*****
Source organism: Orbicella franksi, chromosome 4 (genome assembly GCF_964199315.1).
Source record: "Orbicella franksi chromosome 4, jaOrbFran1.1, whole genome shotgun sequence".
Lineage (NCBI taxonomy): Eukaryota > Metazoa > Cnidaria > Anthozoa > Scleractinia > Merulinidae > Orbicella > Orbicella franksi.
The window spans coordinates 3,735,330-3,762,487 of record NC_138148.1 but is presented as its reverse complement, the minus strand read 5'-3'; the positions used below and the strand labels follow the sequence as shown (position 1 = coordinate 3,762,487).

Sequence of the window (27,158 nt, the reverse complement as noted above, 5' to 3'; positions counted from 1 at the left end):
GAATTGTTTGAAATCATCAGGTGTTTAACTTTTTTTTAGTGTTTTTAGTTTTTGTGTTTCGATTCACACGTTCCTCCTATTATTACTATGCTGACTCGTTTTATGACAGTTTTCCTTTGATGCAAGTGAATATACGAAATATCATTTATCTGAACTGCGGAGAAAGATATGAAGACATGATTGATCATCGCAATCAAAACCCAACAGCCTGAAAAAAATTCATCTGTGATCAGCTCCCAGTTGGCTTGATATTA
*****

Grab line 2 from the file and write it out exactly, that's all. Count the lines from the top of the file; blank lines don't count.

Source record: "Orbicella franksi chromosome 4, jaOrbFran1.1, whole genome shotgun sequence".